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    MISSG180   114,501
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Stop Settling


Tuesday, June 25, 2013

On a Spark Team I lead, a woman posted a concern about her feelings of fatigue when performing a certain kind of exercise. A bunch of us jumped in to say, oh yeah, that's really common when you first start out because you are not performing the exercise in an efficient way, and here are some tips for how you can make it much more effective and less likely to cause injury.

"Oh, thank you," she said. "I just figured it was happening because I'm fat."

I've also seen topics where women went to the doctor for a problem and only got a diagnosis of "it's because you're fat; lose weight." Even when the problem had nothing to do with their body size. And these women just accepted that answer.

I've done it myself. When I only had one bike and was riding a lot, I was continually needing to adjust the seat height. "Well," I thought, "that's because you're so heavy. You're just making the seat go down."

Then I got my hybrid bike, and I never had a problem with the seat height changing on it. Still, it didn't occur to me that the problem might be mechanical rather than my fault until my daughter Erin started riding that bike and had the same seat-slip issue. That was when we finally took it to the bike shop and found out that the seat stem was the wrong diameter for the bike. Because it was Erin, I thought of doing something to fix the situation. When it was just me? Well, I just had to settle for what I could manage.

When you're fat, there is a lot of assumption by society that anything wrong with you is wrong because you are fat. And that you should be ashamed of your body size and simply endure the failure state of whatever is wrong, because it's clearly being caused by your fatness.

So we settle. We assume the guilt for any failure is in ourselves, not in the product or service that failed. We are too ashamed to even ask whether the problem might not be our fault; we just assume the failure is personal and, silently and in deep embarrassment, endure it.

It's time to stop that. Yes, there are situations where weight is a contributing factor to a problem, but we need to stop just assuming that weight is the only possible factor. We need to ask questions and really look at the answers. Because the first answer may be predicated on weight assumptions made by the person we're asking. If the answer is "you just have to deal with it," it's time to ask about alternatives.

We may be on this journey with the goal of losing that weight and getting into better shape, but that doesn't mean that we should punish ourselves by settling for now.
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  Member Comments About This Blog Post:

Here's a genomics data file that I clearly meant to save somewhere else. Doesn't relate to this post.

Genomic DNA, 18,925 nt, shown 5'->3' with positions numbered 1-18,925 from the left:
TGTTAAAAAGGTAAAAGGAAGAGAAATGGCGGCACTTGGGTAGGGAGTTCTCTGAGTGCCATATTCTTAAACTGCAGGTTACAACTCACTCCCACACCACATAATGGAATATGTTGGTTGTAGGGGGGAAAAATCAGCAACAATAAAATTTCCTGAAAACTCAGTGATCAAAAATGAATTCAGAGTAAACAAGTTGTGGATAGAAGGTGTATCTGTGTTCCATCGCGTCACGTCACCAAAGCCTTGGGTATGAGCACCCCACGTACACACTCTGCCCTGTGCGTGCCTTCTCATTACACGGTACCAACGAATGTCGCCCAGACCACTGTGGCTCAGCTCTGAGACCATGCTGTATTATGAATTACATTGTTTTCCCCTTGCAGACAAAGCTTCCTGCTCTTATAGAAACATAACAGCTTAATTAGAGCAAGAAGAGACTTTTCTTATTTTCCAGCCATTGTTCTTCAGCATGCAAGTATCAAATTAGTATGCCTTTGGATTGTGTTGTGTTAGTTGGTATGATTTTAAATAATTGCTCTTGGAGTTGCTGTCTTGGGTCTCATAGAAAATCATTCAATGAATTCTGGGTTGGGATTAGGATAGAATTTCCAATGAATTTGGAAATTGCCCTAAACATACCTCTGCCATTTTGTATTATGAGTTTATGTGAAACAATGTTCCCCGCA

NANHBH 7/11/2013 9:03AM

    emoticon
Such words of wisdom!

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LUCKYDOGFARM 6/28/2013 12:26PM

    Well said MissG! And sometimes its our fault because we are "just women". Grrrrr. Don't even get me started!


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SOKKERNUT 6/26/2013 10:47AM

    emoticon blog!

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MANDIETERRIER1 6/25/2013 4:05PM

    I love this it is a very good blog

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XCLOSED 6/25/2013 3:05PM

  yep, even fat people have fattitudes and perpetuate/join in with the fat bashing/rationalizations... we all need to stop ascribing issues/solutions to a persons weight and deal with the specific. excellent thougths, thanks for sharing!

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HILLSLUG98239 6/25/2013 1:07PM

    Well, yeah.

There's a woman with whom I frequently share an elevator ride in the morning. She's a little plump, and like most people I encounter, she's amazed I commute by bike. She often comments that she really needs to work out, but she's just not a morning person. I point out to her that the best time to work out is when you're actually going to do it. Yes, there's evidence morning workouts are more effective, but if you're not a morning person, feeling guilty about not working out is not going to change the fact you're not a morning person.

The next time I share an elevator ride with her, I hope to hear she's found a way to squeeze a workout into her evenings. We function best as a society when each of us works to our full potential, not when each of us comply with a given set of norms. Fat people should NOT expect to be unhealthy just because they're fat. We can all make positive choices for our health and well-being.

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DARKLIGHT31 6/25/2013 12:42PM

    Very true -- well said!

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NATPLUMMER 6/25/2013 12:38PM

    Excellent!!

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KANSASROSE67 6/25/2013 12:02PM

    Excellent blog!

I believe we settle for a lot of reasons, not always because of feeling fat. Feelings of inadequacy can take many forms.

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JANETRIS 6/25/2013 11:34AM

    Well said Miss G....this is a long lifetime journey. We can't just settle and wait for someday when the weight is all of. You are right . We need to dig deep to make the best and most of the day! emoticon

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